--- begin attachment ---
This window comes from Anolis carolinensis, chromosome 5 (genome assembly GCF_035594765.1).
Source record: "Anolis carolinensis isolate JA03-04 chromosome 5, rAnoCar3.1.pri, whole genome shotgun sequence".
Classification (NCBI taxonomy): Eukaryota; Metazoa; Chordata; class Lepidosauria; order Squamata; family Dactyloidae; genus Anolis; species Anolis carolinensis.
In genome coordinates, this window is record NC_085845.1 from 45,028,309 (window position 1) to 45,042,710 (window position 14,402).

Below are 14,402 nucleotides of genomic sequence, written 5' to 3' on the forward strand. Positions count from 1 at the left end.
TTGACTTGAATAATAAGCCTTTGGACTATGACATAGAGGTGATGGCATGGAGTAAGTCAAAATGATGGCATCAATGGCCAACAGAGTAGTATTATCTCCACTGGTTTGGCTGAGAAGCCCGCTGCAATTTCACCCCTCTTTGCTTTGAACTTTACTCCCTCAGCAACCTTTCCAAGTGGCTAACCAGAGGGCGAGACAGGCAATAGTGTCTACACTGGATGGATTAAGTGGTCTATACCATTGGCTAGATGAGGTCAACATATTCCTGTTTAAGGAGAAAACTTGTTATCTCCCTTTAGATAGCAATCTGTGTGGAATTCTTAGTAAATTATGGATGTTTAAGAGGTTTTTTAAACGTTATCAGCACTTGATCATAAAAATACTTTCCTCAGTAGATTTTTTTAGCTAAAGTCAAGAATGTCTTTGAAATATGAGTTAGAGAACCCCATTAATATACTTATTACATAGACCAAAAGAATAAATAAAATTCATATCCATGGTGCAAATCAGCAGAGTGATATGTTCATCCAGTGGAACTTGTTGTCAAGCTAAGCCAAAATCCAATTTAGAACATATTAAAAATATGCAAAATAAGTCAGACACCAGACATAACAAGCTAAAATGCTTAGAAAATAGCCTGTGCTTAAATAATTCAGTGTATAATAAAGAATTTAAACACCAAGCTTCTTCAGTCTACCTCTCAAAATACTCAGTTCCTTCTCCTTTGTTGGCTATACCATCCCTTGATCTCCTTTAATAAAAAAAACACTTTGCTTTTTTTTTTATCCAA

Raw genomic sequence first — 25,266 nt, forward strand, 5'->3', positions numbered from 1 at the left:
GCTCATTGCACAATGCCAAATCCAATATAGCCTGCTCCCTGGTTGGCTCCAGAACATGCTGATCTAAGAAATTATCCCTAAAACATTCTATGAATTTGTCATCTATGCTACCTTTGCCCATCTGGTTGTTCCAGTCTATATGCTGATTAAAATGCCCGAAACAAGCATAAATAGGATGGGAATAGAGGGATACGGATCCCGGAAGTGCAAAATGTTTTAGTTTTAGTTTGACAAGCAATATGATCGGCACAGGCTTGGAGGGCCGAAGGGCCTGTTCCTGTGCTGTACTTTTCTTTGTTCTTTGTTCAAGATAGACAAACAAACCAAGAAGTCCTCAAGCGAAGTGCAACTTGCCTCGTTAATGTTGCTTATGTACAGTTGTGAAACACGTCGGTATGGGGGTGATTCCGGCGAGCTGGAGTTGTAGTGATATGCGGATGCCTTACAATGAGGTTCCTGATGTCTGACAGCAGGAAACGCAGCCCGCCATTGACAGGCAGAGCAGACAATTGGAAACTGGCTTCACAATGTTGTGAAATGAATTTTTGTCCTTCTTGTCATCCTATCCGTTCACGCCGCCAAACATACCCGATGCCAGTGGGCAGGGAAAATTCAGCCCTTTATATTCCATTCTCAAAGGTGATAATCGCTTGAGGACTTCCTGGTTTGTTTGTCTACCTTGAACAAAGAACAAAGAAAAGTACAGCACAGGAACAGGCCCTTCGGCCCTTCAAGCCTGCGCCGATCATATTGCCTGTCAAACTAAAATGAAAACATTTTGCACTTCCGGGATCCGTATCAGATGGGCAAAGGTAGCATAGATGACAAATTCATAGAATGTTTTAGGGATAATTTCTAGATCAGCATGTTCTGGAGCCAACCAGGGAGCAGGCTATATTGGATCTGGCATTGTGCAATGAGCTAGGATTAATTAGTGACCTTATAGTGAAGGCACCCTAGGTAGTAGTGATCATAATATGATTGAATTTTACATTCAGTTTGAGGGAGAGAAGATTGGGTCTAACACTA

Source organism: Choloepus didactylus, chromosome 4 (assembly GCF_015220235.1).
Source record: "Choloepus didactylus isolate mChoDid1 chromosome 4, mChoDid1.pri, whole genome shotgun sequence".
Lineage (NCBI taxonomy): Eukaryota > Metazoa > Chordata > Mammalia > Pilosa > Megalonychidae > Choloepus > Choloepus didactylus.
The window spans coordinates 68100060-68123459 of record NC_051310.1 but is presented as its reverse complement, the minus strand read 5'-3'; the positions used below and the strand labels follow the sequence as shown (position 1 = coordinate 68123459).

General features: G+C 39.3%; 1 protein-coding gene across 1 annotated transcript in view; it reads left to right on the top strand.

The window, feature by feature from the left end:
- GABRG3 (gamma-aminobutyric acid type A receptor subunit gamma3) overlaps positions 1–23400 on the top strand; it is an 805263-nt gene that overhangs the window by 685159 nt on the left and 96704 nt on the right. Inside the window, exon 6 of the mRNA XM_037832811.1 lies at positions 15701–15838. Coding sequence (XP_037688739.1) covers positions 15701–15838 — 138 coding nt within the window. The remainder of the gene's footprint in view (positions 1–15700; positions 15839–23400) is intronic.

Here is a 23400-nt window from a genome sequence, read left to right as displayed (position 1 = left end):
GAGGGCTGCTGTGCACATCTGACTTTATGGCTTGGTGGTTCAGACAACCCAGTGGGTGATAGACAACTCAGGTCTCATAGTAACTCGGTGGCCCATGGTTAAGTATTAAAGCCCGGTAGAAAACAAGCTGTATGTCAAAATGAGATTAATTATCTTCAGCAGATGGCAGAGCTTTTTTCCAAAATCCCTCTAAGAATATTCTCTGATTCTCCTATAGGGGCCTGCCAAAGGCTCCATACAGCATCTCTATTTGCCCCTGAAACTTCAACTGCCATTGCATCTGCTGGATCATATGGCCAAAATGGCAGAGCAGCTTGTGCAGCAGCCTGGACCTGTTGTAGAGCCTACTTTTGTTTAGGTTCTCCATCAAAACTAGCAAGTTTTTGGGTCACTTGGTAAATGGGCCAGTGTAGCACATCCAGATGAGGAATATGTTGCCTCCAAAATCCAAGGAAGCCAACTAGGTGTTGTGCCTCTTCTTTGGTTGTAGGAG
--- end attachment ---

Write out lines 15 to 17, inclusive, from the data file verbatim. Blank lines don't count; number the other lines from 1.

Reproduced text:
- GABRG3 (gamma-aminobutyric acid type A receptor subunit gamma3) overlaps positions 1–23400 on the top strand; it is an 805263-nt gene that overhangs the window by 685159 nt on the left and 96704 nt on the right. Inside the window, exon 6 of the mRNA XM_037832811.1 lies at positions 15701–15838. Coding sequence (XP_037688739.1) covers positions 15701–15838 — 138 coding nt within the window. The remainder of the gene's footprint in view (positions 1–15700; positions 15839–23400) is intronic.

Here is a 23400-nt window from a genome sequence, read left to right as displayed (position 1 = left end):
GAGGGCTGCTGTGCACATCTGACTTTATGGCTTGGTGGTTCAGACAACCCAGTGGGTGATAGACAACTCAGGTCTCATAGTAACTCGGTGGCCCATGGTTAAGTATTAAAGCCCGGTAGAAAACAAGCTGTATGTCAAAATGAGATTAATTATCTTCAGCAGATGGCAGAGCTTTTTTCCAAAATCCCTCTAAGAATATTCTCTGATTCTCCTATAGGGGCCTGCCAAAGGCTCCATACAGCATCTCTATTTGCCCCTGAAACTTCAACTGCCATTGCATCTGCTGGATCATATGGCCAAAATGGCAGAGCAGCTTGTGCAGCAGCCTGGACCTGTTGTAGAGCCTACTTTTGTTTAGGTTCTCCATCAAAACTAGCAAGTTTTTGGGTCACTTGGTAAATGGGCCAGTGTAGCACATCCAGATGAGGAATATGTTGCCTCCAAAATCCAAGGAAGCCAACTAGGTGTTGTGCCTCTTCTTTGGTTGTAGGAG